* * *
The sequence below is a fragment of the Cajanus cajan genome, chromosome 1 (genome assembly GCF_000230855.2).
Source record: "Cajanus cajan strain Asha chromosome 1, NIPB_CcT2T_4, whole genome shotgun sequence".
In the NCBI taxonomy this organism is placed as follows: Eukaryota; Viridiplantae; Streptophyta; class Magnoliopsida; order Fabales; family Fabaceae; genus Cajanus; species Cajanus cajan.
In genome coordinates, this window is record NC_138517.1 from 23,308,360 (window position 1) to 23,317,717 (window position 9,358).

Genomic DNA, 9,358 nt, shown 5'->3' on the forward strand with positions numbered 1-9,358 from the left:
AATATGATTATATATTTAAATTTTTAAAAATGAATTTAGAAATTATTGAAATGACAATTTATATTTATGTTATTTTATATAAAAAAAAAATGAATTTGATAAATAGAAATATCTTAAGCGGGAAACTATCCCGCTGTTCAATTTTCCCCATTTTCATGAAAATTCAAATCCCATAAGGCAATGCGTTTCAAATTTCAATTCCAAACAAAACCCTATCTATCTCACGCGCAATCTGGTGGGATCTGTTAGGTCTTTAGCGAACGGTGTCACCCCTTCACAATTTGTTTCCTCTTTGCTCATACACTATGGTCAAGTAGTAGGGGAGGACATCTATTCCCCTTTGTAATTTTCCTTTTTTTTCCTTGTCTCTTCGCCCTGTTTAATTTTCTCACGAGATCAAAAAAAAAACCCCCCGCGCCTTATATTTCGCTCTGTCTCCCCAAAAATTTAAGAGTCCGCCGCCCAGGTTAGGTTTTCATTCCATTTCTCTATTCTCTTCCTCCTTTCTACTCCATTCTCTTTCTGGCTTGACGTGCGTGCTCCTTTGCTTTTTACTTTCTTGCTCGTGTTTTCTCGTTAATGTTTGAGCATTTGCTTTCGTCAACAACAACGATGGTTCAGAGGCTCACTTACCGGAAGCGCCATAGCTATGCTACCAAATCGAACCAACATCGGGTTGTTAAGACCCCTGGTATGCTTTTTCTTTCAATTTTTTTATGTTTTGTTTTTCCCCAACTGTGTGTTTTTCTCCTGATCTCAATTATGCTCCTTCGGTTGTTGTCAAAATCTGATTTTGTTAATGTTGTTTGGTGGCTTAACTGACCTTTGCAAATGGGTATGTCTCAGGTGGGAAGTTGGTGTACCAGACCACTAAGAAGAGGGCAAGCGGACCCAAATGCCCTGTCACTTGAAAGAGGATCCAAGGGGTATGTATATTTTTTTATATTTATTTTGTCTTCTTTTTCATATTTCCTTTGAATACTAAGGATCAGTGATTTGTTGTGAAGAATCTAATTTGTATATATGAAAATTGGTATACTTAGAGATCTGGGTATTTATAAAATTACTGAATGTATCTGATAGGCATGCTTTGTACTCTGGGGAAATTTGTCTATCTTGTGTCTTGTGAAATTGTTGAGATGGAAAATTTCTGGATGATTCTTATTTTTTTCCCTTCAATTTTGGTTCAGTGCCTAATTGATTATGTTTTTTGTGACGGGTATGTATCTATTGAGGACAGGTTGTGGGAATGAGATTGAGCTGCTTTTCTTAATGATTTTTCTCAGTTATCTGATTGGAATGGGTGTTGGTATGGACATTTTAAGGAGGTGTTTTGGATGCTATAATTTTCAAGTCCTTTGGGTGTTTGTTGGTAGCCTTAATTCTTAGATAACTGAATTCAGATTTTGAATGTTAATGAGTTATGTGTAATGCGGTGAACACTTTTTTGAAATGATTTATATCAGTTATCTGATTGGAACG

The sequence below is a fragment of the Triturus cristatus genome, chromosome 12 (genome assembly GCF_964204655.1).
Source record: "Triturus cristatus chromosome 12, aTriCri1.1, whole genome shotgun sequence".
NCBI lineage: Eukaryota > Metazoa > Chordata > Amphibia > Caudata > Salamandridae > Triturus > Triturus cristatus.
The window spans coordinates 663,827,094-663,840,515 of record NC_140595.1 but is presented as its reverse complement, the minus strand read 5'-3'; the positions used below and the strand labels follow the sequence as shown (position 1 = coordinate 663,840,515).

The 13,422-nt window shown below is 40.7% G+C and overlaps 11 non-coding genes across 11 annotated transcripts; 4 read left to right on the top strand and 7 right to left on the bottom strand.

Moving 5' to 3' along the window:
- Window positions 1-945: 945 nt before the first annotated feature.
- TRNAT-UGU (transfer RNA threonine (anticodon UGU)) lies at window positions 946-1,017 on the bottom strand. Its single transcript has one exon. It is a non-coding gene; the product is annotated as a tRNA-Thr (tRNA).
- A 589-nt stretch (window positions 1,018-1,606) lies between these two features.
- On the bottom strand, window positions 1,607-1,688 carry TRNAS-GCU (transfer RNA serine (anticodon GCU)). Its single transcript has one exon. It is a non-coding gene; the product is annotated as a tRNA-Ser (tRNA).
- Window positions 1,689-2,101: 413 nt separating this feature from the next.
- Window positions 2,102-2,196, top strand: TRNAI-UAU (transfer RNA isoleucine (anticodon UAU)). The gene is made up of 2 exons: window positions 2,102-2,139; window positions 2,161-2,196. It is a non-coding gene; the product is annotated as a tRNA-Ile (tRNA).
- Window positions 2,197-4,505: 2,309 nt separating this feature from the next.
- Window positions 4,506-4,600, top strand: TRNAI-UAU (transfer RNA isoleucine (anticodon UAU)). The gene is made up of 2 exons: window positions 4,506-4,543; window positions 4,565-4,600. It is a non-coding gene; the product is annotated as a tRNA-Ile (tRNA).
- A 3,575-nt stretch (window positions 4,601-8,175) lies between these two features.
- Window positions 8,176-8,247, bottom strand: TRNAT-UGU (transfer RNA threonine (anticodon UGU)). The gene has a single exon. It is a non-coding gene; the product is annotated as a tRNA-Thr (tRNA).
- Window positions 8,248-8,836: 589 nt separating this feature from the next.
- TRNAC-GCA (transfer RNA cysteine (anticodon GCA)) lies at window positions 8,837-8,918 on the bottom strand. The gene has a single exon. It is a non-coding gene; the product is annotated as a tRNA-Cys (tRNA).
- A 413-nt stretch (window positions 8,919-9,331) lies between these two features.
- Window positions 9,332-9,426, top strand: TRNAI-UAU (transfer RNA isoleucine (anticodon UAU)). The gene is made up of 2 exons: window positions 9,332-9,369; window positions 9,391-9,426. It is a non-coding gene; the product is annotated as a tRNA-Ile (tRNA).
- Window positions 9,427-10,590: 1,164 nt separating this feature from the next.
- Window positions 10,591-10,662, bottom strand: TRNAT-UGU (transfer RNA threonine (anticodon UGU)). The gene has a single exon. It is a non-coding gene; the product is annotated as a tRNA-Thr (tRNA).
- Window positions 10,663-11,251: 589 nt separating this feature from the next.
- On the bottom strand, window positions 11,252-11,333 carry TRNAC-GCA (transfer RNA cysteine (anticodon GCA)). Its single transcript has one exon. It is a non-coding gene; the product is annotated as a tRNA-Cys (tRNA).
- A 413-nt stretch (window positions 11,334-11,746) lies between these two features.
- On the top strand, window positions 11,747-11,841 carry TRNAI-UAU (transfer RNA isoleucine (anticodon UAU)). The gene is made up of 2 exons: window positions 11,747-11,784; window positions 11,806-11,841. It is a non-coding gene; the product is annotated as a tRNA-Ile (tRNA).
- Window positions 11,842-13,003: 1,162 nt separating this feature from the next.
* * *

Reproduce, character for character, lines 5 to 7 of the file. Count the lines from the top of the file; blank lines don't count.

Genomic DNA, 9,358 nt, shown 5'->3' on the forward strand with positions numbered 1-9,358 from the left:
AATATGATTATATATTTAAATTTTTAAAAATGAATTTAGAAATTATTGAAATGACAATTTATATTTATGTTATTTTATATAAAAAAAAAATGAATTTGATAAATAGAAATATCTTAAGCGGGAAACTATCCCGCTGTTCAATTTTCCCCATTTTCATGAAAATTCAAATCCCATAAGGCAATGCGTTTCAAATTTCAATTCCAAACAAAACCCTATCTATCTCACGCGCAATCTGGTGGGATCTGTTAGGTCTTTAGCGAACGGTGTCACCCCTTCACAATTTGTTTCCTCTTTGCTCATACACTATGGTCAAGTAGTAGGGGAGGACATCTATTCCCCTTTGTAATTTTCCTTTTTTTTCCTTGTCTCTTCGCCCTGTTTAATTTTCTCACGAGATCAAAAAAAAAACCCCCCGCGCCTTATATTTCGCTCTGTCTCCCCAAAAATTTAAGAGTCCGCCGCCCAGGTTAGGTTTTCATTCCATTTCTCTATTCTCTTCCTCCTTTCTACTCCATTCTCTTTCTGGCTTGACGTGCGTGCTCCTTTGCTTTTTACTTTCTTGCTCGTGTTTTCTCGTTAATGTTTGAGCATTTGCTTTCGTCAACAACAACGATGGTTCAGAGGCTCACTTACCGGAAGCGCCATAGCTATGCTACCAAATCGAACCAACATCGGGTTGTTAAGACCCCTGGTATGCTTTTTCTTTCAATTTTTTTATGTTTTGTTTTTCCCCAACTGTGTGTTTTTCTCCTGATCTCAATTATGCTCCTTCGGTTGTTGTCAAAATCTGATTTTGTTAATGTTGTTTGGTGGCTTAACTGACCTTTGCAAATGGGTATGTCTCAGGTGGGAAGTTGGTGTACCAGACCACTAAGAAGAGGGCAAGCGGACCCAAATGCCCTGTCACTTGAAAGAGGATCCAAGGGGTATGTATATTTTTTTATATTTATTTTGTCTTCTTTTTCATATTTCCTTTGAATACTAAGGATCAGTGATTTGTTGTGAAGAATCTAATTTGTATATATGAAAATTGGTATACTTAGAGATCTGGGTATTTATAAAATTACTGAATGTATCTGATAGGCATGCTTTGTACTCTGGGGAAATTTGTCTATCTTGTGTCTTGTGAAATTGTTGAGATGGAAAATTTCTGGATGATTCTTATTTTTTTCCCTTCAATTTTGGTTCAGTGCCTAATTGATTATGTTTTTTGTGACGGGTATGTATCTATTGAGGACAGGTTGTGGGAATGAGATTGAGCTGCTTTTCTTAATGATTTTTCTCAGTTATCTGATTGGAATGGGTGTTGGTATGGACATTTTAAGGAGGTGTTTTGGATGCTATAATTTTCAAGTCCTTTGGGTGTTTGTTGGTAGCCTTAATTCTTAGATAACTGAATTCAGATTTTGAATGTTAATGAGTTATGTGTAATGCGGTGAACACTTTTTTGAAATGATTTATATCAGTTATCTGATTGGAACG

The sequence below is a fragment of the Triturus cristatus genome, chromosome 12 (genome assembly GCF_964204655.1).